> Simply bumping an ebuild to EAPI=5 doesn't even guarantee that
> either of those features would be used anyway.

..although this could technicaly be true, I think most developers
would assume that bumping EAPI doesn't mean changing the EAPI variable
from whatever to 5 and that's it; the "bump" should involve
integrating any applicable features that the new EAPI offers.

>
> If there is a benefit from some specific practice, then let's
> adopt it. However, I don't think that is the same as just bumping
> EAPIs for their own sake.
>
> When there is a benefit to adopting a new EAPI of course
> maintainers should try to take advantage of it. If there are
> specific changes we want to try to make tree-wide let's try to do
> that too. But, why bump ebuilds from 0 to 1 to 2 to 3 to 4 to 5
> when your only example of an end-user benefit would have been
> achieved if we just bumped from 0 to 5 in one step?


We used to have a policy that the oldest EAPI that implements all
features needed for an ebuild is the one that should be used. Now (as
of when EAPI=4 was made official i think?) it's the reverse -- the
newest (official) EAPI is the one that should be used. All this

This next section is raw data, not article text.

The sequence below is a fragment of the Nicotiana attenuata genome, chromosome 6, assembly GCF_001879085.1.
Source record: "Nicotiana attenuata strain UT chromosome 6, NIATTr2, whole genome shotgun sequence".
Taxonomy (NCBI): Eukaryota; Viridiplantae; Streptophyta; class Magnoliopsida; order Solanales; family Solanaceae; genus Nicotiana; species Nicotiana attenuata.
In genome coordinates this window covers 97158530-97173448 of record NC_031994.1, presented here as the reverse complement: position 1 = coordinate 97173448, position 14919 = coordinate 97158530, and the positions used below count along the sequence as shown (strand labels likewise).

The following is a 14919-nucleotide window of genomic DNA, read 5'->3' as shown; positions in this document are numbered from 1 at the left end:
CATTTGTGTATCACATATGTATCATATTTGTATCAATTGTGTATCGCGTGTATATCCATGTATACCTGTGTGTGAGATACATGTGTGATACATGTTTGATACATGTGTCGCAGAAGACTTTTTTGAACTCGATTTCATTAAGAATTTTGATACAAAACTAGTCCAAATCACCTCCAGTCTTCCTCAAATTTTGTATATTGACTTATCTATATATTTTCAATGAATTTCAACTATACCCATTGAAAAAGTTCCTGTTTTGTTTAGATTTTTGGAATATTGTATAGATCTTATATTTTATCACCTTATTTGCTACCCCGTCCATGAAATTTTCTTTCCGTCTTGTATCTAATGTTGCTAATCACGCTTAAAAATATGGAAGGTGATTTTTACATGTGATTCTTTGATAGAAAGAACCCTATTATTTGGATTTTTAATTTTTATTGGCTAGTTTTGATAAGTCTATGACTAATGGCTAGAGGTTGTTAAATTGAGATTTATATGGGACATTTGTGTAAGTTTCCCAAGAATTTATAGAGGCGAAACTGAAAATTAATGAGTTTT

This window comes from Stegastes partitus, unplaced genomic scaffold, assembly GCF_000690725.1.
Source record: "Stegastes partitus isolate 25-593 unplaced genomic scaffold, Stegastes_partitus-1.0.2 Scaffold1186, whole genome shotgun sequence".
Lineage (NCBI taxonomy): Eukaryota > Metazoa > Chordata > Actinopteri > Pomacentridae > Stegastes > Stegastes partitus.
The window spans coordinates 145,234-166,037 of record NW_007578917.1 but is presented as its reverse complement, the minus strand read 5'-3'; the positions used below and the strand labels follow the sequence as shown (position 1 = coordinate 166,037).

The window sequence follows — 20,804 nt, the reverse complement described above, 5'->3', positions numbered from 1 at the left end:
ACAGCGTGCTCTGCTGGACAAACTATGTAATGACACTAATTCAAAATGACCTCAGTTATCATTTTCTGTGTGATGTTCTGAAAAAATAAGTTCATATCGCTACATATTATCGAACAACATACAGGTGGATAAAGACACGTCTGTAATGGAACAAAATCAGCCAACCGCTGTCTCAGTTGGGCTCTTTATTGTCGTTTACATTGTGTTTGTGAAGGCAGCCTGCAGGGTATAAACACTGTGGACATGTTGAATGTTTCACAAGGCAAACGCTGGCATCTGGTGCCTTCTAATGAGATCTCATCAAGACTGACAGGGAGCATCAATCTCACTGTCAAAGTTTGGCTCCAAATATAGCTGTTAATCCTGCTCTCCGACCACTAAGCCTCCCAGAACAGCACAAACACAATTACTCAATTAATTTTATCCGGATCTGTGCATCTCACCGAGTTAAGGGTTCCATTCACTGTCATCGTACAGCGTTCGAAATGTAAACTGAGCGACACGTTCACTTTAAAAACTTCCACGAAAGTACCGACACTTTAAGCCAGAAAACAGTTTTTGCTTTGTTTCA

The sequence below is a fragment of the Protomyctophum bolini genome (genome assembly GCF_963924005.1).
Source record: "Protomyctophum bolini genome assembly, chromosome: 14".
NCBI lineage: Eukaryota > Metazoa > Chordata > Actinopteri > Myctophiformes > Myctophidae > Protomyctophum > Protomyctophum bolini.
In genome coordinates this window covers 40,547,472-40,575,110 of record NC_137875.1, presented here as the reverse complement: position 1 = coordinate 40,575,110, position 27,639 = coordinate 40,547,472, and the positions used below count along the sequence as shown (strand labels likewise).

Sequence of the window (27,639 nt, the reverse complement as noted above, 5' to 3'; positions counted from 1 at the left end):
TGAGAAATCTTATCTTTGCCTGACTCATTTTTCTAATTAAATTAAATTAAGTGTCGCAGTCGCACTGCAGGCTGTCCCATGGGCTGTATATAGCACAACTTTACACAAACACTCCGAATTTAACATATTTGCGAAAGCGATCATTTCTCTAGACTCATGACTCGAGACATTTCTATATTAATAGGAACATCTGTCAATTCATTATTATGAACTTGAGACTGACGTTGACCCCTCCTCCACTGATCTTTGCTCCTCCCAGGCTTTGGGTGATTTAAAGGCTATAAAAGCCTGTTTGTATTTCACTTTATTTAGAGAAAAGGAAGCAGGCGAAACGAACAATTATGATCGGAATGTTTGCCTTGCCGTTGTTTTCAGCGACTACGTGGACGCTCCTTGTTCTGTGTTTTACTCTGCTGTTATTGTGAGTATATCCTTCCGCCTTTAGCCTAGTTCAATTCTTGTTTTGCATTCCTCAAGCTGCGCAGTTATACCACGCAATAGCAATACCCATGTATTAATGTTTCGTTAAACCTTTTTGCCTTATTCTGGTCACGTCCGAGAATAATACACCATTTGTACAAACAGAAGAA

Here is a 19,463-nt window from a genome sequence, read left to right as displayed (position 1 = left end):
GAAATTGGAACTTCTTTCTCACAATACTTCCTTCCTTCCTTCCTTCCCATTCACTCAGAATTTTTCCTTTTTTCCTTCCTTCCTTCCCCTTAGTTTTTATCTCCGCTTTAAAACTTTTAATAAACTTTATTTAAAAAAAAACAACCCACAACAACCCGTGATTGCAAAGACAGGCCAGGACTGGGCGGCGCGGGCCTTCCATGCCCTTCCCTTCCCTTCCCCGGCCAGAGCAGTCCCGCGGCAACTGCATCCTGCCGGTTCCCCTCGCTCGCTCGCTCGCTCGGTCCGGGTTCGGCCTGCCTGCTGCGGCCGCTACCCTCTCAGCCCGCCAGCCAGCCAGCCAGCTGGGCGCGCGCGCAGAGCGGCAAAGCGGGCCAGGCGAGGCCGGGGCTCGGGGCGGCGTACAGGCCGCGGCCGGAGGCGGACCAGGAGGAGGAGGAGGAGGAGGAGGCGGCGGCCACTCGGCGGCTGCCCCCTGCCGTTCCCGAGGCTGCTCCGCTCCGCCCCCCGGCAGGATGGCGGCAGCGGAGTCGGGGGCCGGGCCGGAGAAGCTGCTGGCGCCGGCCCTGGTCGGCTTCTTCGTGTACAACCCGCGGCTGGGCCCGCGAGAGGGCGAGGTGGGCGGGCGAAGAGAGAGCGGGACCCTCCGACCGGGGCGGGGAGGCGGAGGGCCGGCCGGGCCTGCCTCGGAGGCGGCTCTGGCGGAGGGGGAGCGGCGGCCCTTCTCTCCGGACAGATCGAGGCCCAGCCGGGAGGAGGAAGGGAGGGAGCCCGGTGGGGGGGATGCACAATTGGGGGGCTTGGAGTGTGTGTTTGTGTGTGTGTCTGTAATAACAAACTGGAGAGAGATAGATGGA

policy change suggestion scarabeus provided is doing, is recommending
that developers bump EAPI when they bump their ebuilds, as compared to
only when writing new ones (which is all the current policy would
require us to do).

if you want another example, i'm sure end-user benefits would have
ensued if many existing packages that die in pkg_setup were bumped to
EAPI=4 right away and their checks moved to pkg_pretend. Examples
prior to EAPI=4 are irrelevent as the policy was different then.

-----BEGIN PGP SIGNATURE-----
Version: GnuPG v2.0.19 (GNU/Linux)

iF4EAREIAAYFAlA/a6sACgkQ2ugaI38ACPBO5wD+JSBmTT3j0MFc1GMjIDatRLnV
J7Oj3rQWjS3GKpU8pQgBALsVg7R1QGGjETv0KS3j9yxBlflr4P lKECboVXqoRupL
=+zxo
-----END PGP SIGNATURE-----
 
Old 08-30-2012, 07:44 PM
Thomas Sachau
 
Default EAPI usage

Andreas K. Huettel schrieb:
> Am Donnerstag, 30. August 2012, 12:59:07 schrieb hasufell:
>> Could you elaborate what the reasons FOR it are (not that I don't know
>> any, but you brought it up) since this will add work for every developer
>> to check a) how the behavior of the new EAPI impacts the current ebuild
>> and b) how the behvaior of inherited eclasses change depending on EAPI.
>
> a) Easier eclass maintenance.
> Restricting the kde4 eclasses to EAPI 3 and 4 made the code indeed simpler.
> We'll raise that to 4 only soon (after fixing the remaining ebuilds in the
> tree.)

An eclass, which includes helper commands like eutils or versionator
eclass wont benefit from it. Only specific eclasses (like your kde